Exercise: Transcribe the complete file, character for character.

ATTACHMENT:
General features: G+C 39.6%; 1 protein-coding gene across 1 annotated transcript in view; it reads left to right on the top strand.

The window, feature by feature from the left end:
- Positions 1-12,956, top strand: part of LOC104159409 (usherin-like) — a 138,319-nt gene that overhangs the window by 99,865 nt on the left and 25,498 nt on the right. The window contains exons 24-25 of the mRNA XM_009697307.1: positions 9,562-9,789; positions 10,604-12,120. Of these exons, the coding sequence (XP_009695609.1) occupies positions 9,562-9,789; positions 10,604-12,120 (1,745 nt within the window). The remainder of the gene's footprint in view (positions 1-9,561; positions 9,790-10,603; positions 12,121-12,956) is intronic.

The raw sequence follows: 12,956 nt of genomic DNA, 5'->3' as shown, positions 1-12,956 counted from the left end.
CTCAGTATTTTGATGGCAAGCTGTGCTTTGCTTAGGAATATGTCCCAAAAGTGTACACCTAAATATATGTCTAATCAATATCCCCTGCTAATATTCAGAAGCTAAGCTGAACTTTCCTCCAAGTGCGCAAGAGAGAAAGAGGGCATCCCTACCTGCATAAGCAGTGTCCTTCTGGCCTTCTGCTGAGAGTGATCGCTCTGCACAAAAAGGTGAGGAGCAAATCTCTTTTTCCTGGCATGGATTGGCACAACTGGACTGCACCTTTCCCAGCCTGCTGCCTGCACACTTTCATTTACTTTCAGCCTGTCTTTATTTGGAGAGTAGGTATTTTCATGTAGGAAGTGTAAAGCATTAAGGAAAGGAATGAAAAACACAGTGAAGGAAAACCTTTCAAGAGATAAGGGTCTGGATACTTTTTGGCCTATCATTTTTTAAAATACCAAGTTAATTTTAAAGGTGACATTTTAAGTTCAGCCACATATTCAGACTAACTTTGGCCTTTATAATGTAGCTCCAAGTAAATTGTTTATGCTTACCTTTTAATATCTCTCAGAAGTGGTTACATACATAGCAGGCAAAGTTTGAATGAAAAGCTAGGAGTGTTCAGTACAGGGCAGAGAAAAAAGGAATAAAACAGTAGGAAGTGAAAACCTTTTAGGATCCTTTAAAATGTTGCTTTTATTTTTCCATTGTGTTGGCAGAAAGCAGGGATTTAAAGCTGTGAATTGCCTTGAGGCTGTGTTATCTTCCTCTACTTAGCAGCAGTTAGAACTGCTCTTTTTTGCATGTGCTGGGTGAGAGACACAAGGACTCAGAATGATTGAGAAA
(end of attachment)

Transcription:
General features: G+C 39.6%; 1 protein-coding gene across 1 annotated transcript in view; it reads left to right on the top strand.

The window, feature by feature from the left end:
- Positions 1-12,956, top strand: part of LOC104159409 (usherin-like) — a 138,319-nt gene that overhangs the window by 99,865 nt on the left and 25,498 nt on the right. The window contains exons 24-25 of the mRNA XM_009697307.1: positions 9,562-9,789; positions 10,604-12,120. Of these exons, the coding sequence (XP_009695609.1) occupies positions 9,562-9,789; positions 10,604-12,120 (1,745 nt within the window). The remainder of the gene's footprint in view (positions 1-9,561; positions 9,790-10,603; positions 12,121-12,956) is intronic.

The raw sequence follows: 12,956 nt of genomic DNA, 5'->3' as shown, positions 1-12,956 counted from the left end.
CTCAGTATTTTGATGGCAAGCTGTGCTTTGCTTAGGAATATGTCCCAAAAGTGTACACCTAAATATATGTCTAATCAATATCCCCTGCTAATATTCAGAAGCTAAGCTGAACTTTCCTCCAAGTGCGCAAGAGAGAAAGAGGGCATCCCTACCTGCATAAGCAGTGTCCTTCTGGCCTTCTGCTGAGAGTGATCGCTCTGCACAAAAAGGTGAGGAGCAAATCTCTTTTTCCTGGCATGGATTGGCACAACTGGACTGCACCTTTCCCAGCCTGCTGCCTGCACACTTTCATTTACTTTCAGCCTGTCTTTATTTGGAGAGTAGGTATTTTCATGTAGGAAGTGTAAAGCATTAAGGAAAGGAATGAAAAACACAGTGAAGGAAAACCTTTCAAGAGATAAGGGTCTGGATACTTTTTGGCCTATCATTTTTTAAAATACCAAGTTAATTTTAAAGGTGACATTTTAAGTTCAGCCACATATTCAGACTAACTTTGGCCTTTATAATGTAGCTCCAAGTAAATTGTTTATGCTTACCTTTTAATATCTCTCAGAAGTGGTTACATACATAGCAGGCAAAGTTTGAATGAAAAGCTAGGAGTGTTCAGTACAGGGCAGAGAAAAAAGGAATAAAACAGTAGGAAGTGAAAACCTTTTAGGATCCTTTAAAATGTTGCTTTTATTTTTCCATTGTGTTGGCAGAAAGCAGGGATTTAAAGCTGTGAATTGCCTTGAGGCTGTGTTATCTTCCTCTACTTAGCAGCAGTTAGAACTGCTCTTTTTTGCATGTGCTGGGTGAGAGACACAAGGACTCAGAATGATTGAGAAA